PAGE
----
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Wednesday, October 10, 2007

RADIOHEAD - "In Rainbows" 94%


In the wee hours of the night I found the most exciting gift in my inbox. The brand new and virtually amazing new record from RADIOHEAD, "In Rainbows".

The band makes history by offering the album as a pay-what-you-deem-worthy download, months before its physical release; a motion that has the record industry turning inside out. Since the news of Radiohead's unheard of method, many major acts have followed suit. Both OASIS and JAMIROQUAI have announced similar plans for the future. Trent Reznor released a statement just days ago, speaking of his newfound freedom from his record contract at Interscope - "I have been under recording contracts for 18 years and have watched the business radically mutate from one thing to something inherently very different and it gives me great pleasure to be able to finally have a direct relationship with the audience as I see fit and appropriate."

With all this flux in the record industry, what does the future hold for the major leagues? And what does this mean for smaller acts? Take the new buzzworthy band of the moment, BLACK KIDS for example. Their new four song EP, "Wizard of Ahhhs" is available to download in its entirety on their Myspace page - completely free. Is it more worthwhile to give your music away and accumulate a larger fanbase, than to go through the standard route of building and building, taking the abuse from the record company when your record doesn't sell Britney-level numbers? Maybe so.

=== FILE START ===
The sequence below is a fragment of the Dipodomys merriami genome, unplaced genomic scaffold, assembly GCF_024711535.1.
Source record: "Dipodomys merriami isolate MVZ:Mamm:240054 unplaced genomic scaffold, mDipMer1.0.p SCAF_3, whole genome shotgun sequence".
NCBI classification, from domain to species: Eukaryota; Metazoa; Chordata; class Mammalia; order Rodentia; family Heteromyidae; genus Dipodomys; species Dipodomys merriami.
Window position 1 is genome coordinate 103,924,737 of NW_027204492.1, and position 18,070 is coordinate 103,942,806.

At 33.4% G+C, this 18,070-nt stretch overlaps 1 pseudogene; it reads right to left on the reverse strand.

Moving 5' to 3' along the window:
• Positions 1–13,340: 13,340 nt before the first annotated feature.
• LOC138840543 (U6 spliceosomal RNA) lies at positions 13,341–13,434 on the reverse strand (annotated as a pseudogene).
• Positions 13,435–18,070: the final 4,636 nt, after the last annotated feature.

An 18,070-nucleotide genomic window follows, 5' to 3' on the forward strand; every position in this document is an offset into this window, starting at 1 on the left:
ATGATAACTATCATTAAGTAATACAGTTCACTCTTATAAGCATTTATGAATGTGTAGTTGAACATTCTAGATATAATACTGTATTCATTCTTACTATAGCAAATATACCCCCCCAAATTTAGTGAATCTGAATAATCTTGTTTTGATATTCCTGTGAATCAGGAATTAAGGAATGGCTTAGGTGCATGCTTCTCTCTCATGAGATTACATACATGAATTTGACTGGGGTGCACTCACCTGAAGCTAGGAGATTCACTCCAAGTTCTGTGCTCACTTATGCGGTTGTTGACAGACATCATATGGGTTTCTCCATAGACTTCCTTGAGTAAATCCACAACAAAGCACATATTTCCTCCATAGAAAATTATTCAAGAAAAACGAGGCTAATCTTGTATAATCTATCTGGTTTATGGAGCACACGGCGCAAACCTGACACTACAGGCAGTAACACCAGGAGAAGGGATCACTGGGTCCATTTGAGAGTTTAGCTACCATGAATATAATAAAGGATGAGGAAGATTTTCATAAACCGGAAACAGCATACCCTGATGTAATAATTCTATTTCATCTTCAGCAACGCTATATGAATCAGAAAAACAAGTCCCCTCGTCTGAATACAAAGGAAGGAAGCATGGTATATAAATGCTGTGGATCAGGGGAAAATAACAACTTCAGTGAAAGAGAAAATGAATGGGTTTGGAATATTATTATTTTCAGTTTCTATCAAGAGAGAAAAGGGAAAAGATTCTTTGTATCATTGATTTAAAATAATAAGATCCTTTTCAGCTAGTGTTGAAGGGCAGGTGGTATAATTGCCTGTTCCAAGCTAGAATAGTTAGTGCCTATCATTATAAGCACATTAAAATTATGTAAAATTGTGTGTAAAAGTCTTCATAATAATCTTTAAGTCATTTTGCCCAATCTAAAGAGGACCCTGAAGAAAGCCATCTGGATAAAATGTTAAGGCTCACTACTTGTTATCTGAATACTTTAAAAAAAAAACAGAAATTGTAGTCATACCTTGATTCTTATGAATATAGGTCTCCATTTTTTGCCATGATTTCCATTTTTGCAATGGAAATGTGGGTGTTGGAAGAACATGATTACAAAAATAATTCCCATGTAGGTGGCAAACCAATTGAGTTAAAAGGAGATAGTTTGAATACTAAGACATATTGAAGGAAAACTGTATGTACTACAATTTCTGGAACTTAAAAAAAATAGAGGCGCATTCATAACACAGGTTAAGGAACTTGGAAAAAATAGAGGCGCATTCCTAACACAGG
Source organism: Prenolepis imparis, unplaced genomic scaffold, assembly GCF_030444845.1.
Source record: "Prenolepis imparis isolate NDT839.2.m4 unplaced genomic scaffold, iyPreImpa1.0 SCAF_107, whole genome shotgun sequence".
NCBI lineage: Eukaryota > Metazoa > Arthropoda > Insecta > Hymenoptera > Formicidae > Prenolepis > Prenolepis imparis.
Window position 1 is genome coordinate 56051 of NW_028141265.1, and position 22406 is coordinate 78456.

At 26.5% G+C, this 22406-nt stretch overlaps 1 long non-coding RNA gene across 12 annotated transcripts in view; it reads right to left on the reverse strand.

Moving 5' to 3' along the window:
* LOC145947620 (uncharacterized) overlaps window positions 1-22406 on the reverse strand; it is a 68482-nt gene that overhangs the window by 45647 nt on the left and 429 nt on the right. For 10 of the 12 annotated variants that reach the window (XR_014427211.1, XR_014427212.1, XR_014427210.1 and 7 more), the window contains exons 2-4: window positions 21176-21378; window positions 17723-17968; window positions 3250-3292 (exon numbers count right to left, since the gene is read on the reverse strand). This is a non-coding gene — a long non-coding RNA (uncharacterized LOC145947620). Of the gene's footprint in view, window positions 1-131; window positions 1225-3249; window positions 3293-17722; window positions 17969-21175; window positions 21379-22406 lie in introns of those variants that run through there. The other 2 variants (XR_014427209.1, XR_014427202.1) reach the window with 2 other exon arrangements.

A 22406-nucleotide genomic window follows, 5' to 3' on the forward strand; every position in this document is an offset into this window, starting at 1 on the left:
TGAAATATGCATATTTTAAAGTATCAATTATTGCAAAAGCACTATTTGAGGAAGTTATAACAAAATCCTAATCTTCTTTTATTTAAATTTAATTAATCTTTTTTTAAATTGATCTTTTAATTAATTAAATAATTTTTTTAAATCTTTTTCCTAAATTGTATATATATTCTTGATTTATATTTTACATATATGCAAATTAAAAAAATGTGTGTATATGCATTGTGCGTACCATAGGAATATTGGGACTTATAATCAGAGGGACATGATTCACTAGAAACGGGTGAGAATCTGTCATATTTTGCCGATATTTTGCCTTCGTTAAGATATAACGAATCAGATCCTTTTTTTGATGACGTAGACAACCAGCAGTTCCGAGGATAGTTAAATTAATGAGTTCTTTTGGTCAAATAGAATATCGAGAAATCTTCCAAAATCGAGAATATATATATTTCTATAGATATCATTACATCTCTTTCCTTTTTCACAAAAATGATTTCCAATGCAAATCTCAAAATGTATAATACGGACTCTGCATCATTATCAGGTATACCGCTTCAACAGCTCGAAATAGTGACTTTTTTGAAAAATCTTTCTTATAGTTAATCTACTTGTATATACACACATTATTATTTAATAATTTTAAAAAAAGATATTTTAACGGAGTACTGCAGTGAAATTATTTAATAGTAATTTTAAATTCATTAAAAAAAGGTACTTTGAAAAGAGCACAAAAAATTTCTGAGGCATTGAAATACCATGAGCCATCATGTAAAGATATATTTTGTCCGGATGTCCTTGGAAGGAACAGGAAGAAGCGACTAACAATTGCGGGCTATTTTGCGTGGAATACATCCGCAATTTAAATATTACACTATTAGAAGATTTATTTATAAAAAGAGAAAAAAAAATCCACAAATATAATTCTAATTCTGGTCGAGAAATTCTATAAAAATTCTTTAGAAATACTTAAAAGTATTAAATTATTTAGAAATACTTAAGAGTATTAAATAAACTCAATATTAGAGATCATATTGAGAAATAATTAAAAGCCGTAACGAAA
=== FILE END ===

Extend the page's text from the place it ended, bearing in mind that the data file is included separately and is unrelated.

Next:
Either way you look at it, major artists are getting increasingly fed up with the laws and legislation of the record industry. So now you have arguably the greatest band of the last two decades taking matters into their own hands and voluntarily leaking their brilliant new album to the masses. The times they are a changin'.

But back to the music.

"In Rainbows" starts with a static, frenetic beat, seemingly mutated from 'Idioteque', the dark-electro standout from 2000's "Kid A". It's an off-putting starting point, but '15 Step' slowly evolves into a very strong, layered opener; at various times recalling past Radiohead moments, with its jangle-fuzz guitar riff, echo-strained pads, and confrontational lyrics. Within a minute or so, you know without a doubt that you have just been swept into a full-on virtuoso Radiohead album.

But the real grabber is track 2. 'Bodysnatchers' is by far the most agressive track on the album. Complete with Thom Yorke's rigorous wail, Jonny Greenwood's dramatic guitar work, and the usual electrifying build up, this is the muscle of the first half of "In Rainbows".